Why Your Photography Needs Photoshop And Editing
You’ve probably heard it before:
“I don't edit my photos.”
“A good photographer should be able to get the perfect photo straight out of camera.”
That's cool and I won't try to convince anyone who thinks like that otherwise. But! I don't believe that it's true and don't agree to one word of it. Since the early days of film photography, photographers have been editing photos in the dark room. Bringing back dark shadows, adding contrast or trying out different processing methods to achieve certain colors.
In short, there's nothing wrong with editing your photos and using Lightroom or Photoshop. The best photographers in the world use it to some extent. Some more than others, depending on which genre of photography they do.
But travel photographers and photojournalists also edit their photos. Mainly basic adjustments of course and in no way it's right to alter photos by removing objects or stuff like that. But editing colors and contrast is totally fine. Here are some reasons and tips for when and why you should edit your photos with Photoshop or Lightroom.
By the way, you can learn the specifics of my editing
and a lot more if you join TWAOU² on Patreon.
SOOC files are not all that
Cameras are great these days. They’re capable of performing incredibly well under difficult circumstances. Still, even if you get everything right: Exposure, white balance, shutter speed,... the resulting RAW file won't be real lookers.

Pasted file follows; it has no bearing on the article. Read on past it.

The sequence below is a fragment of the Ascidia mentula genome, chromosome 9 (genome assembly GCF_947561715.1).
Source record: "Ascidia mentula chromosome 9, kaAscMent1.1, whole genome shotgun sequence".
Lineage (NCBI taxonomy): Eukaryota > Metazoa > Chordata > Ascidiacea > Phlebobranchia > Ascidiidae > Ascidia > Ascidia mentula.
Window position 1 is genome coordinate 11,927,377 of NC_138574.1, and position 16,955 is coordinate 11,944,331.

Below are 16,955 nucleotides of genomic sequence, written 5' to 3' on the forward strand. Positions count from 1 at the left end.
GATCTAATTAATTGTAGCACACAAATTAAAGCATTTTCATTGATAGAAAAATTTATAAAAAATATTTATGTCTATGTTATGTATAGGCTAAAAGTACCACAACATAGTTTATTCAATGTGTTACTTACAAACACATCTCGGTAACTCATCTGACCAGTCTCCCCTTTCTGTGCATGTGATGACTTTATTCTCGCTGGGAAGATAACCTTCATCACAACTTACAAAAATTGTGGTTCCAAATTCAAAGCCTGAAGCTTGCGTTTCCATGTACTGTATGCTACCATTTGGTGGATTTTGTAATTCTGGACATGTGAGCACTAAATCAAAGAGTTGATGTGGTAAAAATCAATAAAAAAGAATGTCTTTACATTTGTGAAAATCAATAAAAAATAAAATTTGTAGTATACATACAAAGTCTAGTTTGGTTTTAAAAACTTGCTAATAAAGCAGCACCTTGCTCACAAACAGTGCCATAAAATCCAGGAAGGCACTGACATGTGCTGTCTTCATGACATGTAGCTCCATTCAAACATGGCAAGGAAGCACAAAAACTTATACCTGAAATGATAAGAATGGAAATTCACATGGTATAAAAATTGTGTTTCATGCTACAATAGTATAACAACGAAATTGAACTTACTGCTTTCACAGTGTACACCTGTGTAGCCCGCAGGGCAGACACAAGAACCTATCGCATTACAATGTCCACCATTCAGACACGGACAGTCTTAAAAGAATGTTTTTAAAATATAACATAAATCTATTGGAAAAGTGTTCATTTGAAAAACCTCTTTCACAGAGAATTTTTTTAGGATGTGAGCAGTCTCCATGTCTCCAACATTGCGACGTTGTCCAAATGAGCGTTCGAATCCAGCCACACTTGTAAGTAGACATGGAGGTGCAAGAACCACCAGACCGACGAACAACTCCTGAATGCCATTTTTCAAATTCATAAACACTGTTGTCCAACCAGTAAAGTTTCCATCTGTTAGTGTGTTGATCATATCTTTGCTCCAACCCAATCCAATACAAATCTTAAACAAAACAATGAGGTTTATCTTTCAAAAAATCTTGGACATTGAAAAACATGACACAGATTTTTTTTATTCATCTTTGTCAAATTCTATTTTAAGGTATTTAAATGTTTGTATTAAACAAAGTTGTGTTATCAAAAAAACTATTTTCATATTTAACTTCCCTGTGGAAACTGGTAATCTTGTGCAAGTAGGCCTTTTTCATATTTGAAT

Especially for my travel, landscape or documentary photography, those straight-out-of-camera files won't work at all. They miss contrast and the colors are sometimes off, even though they should be correct according to the camera settings. Overall, SOOC photos just look flat but you can fix that by editing in Lightroom or Photoshop in a few seconds, so why not?
In the old days, everything happened in the dark room. Now, Photoshop or Lightroom IS your dark room. There's absolutely nothing wrong with adding contrast or adjusting the colors to your liking. Photographers have been doing it since the beginning of photography. I don't think there are a lot of SOOC photos published in magazines or anywhere else. If you want to get great results when you're starting out with photography, you'll have to learn how to edit photos. There's no way around it...
Expressing a vision, mood or atmosphere
A lot of times this happens to me. I take a shot somewhere when I'm traveling and I can already imagine the awesome result. Then, I get home, open the file and... booh! Disappointment. It's nothing close to what I envisioned. It looks like crap. This could mean two things:
One. The camera just didn't capture what you saw and got it wrong.
Difficult circumstances or the wrong settings can cause this. The only solution is to fix it in post. Fire up Photoshop or Lightroom and adjust everything so the photo shows what you saw at the moment you took it.
Two. And this is what some people see as 'cheating'. The camera shows reality as it was but the atmosphere or what you felt at the moment is not there.